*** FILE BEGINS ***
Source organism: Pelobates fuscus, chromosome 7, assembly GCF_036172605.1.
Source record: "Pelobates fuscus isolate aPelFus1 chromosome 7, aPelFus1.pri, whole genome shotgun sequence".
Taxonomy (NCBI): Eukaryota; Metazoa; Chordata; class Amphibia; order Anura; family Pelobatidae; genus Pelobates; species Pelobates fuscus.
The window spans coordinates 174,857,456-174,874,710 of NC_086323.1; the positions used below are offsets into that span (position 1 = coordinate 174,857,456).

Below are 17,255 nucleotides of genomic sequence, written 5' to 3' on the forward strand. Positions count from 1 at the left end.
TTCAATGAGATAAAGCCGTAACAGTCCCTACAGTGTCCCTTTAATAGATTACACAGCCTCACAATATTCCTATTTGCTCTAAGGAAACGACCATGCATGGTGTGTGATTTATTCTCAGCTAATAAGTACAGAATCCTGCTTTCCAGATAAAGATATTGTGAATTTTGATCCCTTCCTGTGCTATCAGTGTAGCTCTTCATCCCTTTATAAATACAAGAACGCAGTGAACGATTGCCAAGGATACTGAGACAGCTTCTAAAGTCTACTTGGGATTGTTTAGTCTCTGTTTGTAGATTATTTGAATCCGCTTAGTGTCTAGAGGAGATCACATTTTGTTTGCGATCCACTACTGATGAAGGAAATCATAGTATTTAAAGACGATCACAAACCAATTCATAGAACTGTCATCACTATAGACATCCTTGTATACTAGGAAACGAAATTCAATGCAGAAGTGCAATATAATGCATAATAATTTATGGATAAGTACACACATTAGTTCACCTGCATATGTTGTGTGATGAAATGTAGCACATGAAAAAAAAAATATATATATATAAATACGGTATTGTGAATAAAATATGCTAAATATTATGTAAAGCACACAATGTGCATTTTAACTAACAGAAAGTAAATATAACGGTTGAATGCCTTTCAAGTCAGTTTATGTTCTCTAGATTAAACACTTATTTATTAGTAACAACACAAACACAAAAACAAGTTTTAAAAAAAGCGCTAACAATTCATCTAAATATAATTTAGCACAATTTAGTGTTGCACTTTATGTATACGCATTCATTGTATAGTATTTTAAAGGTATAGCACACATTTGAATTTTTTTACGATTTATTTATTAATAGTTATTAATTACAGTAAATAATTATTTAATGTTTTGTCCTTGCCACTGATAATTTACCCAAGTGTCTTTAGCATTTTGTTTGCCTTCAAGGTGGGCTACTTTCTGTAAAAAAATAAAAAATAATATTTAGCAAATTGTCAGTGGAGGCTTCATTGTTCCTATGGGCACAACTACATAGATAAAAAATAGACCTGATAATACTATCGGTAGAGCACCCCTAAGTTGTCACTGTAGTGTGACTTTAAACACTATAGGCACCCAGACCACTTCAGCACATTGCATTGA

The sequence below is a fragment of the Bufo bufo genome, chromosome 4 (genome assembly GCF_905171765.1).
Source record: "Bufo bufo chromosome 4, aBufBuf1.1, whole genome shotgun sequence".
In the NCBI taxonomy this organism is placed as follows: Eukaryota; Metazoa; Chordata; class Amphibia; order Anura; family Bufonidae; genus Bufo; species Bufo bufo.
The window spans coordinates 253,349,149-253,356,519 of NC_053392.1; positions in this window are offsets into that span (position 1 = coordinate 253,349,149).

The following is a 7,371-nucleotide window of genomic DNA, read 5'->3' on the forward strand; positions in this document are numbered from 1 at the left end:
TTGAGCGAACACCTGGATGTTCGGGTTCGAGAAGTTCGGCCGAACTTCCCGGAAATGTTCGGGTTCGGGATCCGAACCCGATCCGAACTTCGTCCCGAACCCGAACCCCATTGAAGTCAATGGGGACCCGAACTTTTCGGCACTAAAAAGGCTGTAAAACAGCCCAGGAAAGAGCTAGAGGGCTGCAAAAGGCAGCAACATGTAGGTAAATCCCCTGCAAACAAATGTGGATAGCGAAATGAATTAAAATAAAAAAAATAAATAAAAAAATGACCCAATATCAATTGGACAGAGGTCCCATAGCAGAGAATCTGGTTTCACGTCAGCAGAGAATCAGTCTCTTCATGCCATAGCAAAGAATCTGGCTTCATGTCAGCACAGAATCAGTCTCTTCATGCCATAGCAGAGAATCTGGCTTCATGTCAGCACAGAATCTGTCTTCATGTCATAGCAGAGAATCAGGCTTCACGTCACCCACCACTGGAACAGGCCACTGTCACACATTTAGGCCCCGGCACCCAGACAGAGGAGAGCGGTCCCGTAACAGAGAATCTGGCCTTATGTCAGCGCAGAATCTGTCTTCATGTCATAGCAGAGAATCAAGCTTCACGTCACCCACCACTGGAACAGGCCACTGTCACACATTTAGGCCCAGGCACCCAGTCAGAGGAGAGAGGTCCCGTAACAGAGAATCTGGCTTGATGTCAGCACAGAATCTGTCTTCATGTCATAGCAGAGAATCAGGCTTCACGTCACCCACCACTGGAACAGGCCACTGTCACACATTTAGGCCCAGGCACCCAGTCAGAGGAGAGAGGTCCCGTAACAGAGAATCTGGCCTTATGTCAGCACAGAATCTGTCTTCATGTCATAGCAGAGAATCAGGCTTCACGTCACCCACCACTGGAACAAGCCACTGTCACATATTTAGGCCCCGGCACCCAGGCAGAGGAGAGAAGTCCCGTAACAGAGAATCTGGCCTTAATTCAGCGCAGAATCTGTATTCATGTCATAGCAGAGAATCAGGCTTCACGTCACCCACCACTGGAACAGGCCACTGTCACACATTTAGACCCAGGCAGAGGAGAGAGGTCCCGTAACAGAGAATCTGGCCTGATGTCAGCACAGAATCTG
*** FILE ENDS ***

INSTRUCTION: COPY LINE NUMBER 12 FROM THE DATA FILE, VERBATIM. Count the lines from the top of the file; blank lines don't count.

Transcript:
TTGAGCGAACACCTGGATGTTCGGGTTCGAGAAGTTCGGCCGAACTTCCCGGAAATGTTCGGGTTCGGGATCCGAACCCGATCCGAACTTCGTCCCGAACCCGAACCCCATTGAAGTCAATGGGGACCCGAACTTTTCGGCACTAAAAAGGCTGTAAAACAGCCCAGGAAAGAGCTAGAGGGCTGCAAAAGGCAGCAACATGTAGGTAAATCCCCTGCAAACAAATGTGGATAGCGAAATGAATTAAAATAAAAAAAATAAATAAAAAAATGACCCAATATCAATTGGACAGAGGTCCCATAGCAGAGAATCTGGTTTCACGTCAGCAGAGAATCAGTCTCTTCATGCCATAGCAAAGAATCTGGCTTCATGTCAGCACAGAATCAGTCTCTTCATGCCATAGCAGAGAATCTGGCTTCATGTCAGCACAGAATCTGTCTTCATGTCATAGCAGAGAATCAGGCTTCACGTCACCCACCACTGGAACAGGCCACTGTCACACATTTAGGCCCCGGCACCCAGACAGAGGAGAGCGGTCCCGTAACAGAGAATCTGGCCTTATGTCAGCGCAGAATCTGTCTTCATGTCATAGCAGAGAATCAAGCTTCACGTCACCCACCACTGGAACAGGCCACTGTCACACATTTAGGCCCAGGCACCCAGTCAGAGGAGAGAGGTCCCGTAACAGAGAATCTGGCTTGATGTCAGCACAGAATCTGTCTTCATGTCATAGCAGAGAATCAGGCTTCACGTCACCCACCACTGGAACAGGCCACTGTCACACATTTAGGCCCAGGCACCCAGTCAGAGGAGAGAGGTCCCGTAACAGAGAATCTGGCCTTATGTCAGCACAGAATCTGTCTTCATGTCATAGCAGAGAATCAGGCTTCACGTCACCCACCACTGGAACAAGCCACTGTCACATATTTAGGCCCCGGCACCCAGGCAGAGGAGAGAAGTCCCGTAACAGAGAATCTGGCCTTAATTCAGCGCAGAATCTGTATTCATGTCATAGCAGAGAATCAGGCTTCACGTCACCCACCACTGGAACAGGCCACTGTCACACATTTAGACCCAGGCAGAGGAGAGAGGTCCCGTAACAGAGAATCTGGCCTGATGTCAGCACAGAATCTG